Typically one signs up for a workshop to learn how to do something. If you signed-up for the Humus Advantage Composting Workshop April 8-10, 2014 in Tampico, IL, odds are it was because you wanted to learn how to make high quality humus compost. If so, you made a good decision because you will learn the theory and practice of the Aeromaster Composting System, the production methodology developed and refined by Midwest Bio-Systems over the last 20 years. The nuts and bolts of making high quality compost will be covered in PowerPoint as well as in multiple visits to the Midwest Bio-Systems Research and Development compost facility.
Composting Systems, Waste Management and Soil Fertility Blog
Spring brings to mind things that are new and fresh, like the spring 2014 fresh, new standard and optional features now available on the Aeromaster line of tractor pulled compost turners.
We recently did a test growing Arugula using soil with Aeromaster humus added vs. regular soil. Check out the results.
Edwin Blosser shares his vision for Midwest Bio Systems and how his search for “renewable soils” led him to manufacturing compost turners and humus compost.
When Edwin Blosser founded Midwest Bio Systems on February 20th, 1993, he could not have imagined that in 20 years time his company would grow to become a world leader in soil fertility, in manufacturing Compost Turners, ancillary composting equipment as well as in composting technology. In fact, when Blosser, a native of Tampico, Illinois, began exploring sustainable agriculture he never imagined that his quest to “make people healthier,” and help farmers to farm more profitably, would lead him to composting. After a journey of discovery, he founded Midwest with a vision to serve individuals in his local community. Today Midwest has become an international company delivering compost turners to 47 states, 3 US Territories and 25 countries around the world.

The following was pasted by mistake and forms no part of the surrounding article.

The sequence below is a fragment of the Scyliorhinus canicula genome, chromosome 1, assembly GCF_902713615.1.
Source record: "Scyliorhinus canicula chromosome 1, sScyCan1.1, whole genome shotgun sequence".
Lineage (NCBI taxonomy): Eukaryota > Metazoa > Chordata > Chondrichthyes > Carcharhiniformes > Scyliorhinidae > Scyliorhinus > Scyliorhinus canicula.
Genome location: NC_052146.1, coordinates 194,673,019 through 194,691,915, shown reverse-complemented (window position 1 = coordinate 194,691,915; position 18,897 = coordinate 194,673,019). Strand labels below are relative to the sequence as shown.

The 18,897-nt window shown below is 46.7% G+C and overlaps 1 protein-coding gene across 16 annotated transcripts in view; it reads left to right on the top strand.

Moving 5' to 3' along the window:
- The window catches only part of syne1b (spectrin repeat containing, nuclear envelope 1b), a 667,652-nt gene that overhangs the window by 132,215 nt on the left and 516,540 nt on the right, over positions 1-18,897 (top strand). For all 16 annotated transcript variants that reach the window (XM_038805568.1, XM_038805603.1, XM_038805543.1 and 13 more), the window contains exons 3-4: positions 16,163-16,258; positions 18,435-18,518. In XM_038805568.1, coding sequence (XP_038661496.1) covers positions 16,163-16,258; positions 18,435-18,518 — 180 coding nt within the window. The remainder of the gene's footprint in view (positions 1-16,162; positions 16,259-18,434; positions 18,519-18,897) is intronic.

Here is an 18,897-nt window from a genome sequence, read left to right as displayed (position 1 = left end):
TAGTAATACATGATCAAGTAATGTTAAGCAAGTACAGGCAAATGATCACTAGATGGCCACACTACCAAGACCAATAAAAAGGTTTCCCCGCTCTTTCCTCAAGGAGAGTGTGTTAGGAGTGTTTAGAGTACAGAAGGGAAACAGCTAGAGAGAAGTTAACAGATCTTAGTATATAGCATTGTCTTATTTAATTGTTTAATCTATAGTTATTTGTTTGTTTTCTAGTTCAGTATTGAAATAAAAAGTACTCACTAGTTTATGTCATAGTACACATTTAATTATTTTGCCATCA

Because of its high feed value alfalfa is one of the most important feed crops grown in the U.S. With the price of commercial fertilizer on the rise, some farmers have turned to high-quality compost as an on-farm alternative to boost their alfalfa yields, improve their fertilizing practices, and reduce their dependence on external inputs.
Few in the modern agricultural industry will argue against the necessity of fertilizer to remain competitive, boost profits, or even produce at all. One can spend hours debating the pros and cons of organic versus inorganic, liquid or solid, and various application methods, but ultimately what matters most to the farmer struggling to stay afloat is that the product is affordable and works.
High-quality compost is an organic fertilizer on par with costly synthetic alternatives, providing the full range of micro and macro nutrients needed to produce abundant, robust crops. This is precisely the commodity in demand by farmers across the nation - compost making has the potential to be a very profitable venture, literally transforming waste to wealth.
In Idaho cousins Brent and Mark Webb both own and operate large dairies. Brent has a herd of 1,200 cows, while Mark has 1,800. Raw manure has always been on hand in large quantities, and both Brent and Mark used to spread it on their fields until they noticed it was having detrimental effects on the health of their crops. They found a solution in composting. Composting has transformed what was a waste product into a high quality fertilizer asset, produced using only ingredients from their farms. This helps them become independent from external inputs.
The cost of fertilizer is going in the same direction. Chances are, of course, that you have already experienced that “in the belly” worry about how much more money fertilizer costs. You are dependent on fertilizer and you have no control over the price. Like the gasoline you need to run your cars and trucks, you probably think you don’t have any choices.
I talk to farmers all of the time about the condition of their soil. There’s certainly no such thing as “perfect soil”. A lot of the farmers I talk to have specific problems with their soil… but no solutions.
As farmers, we all work with the soil we have. I bet you would love to have some surefire solutions to the problems you have in your soil because, of course, better soil means better crops. That means more profit and more money to your bottom line. Finding ways to increase the quality of your soil can be a real challenge.
How would you like to find a new way to make money? Imagine using something you are already doing to create more profits, and how about being able to help others at the same time?
Where we live, a lot of people are pretty enthusiastic about how much better organically grown produce tastes. Organic farming is a hot topic. There are a lot more sustainable farmer’s markets popping up. Let’s face it; Whole Foods certainly isn’t hurting for sales even while charging much higher prices than the local supermarket.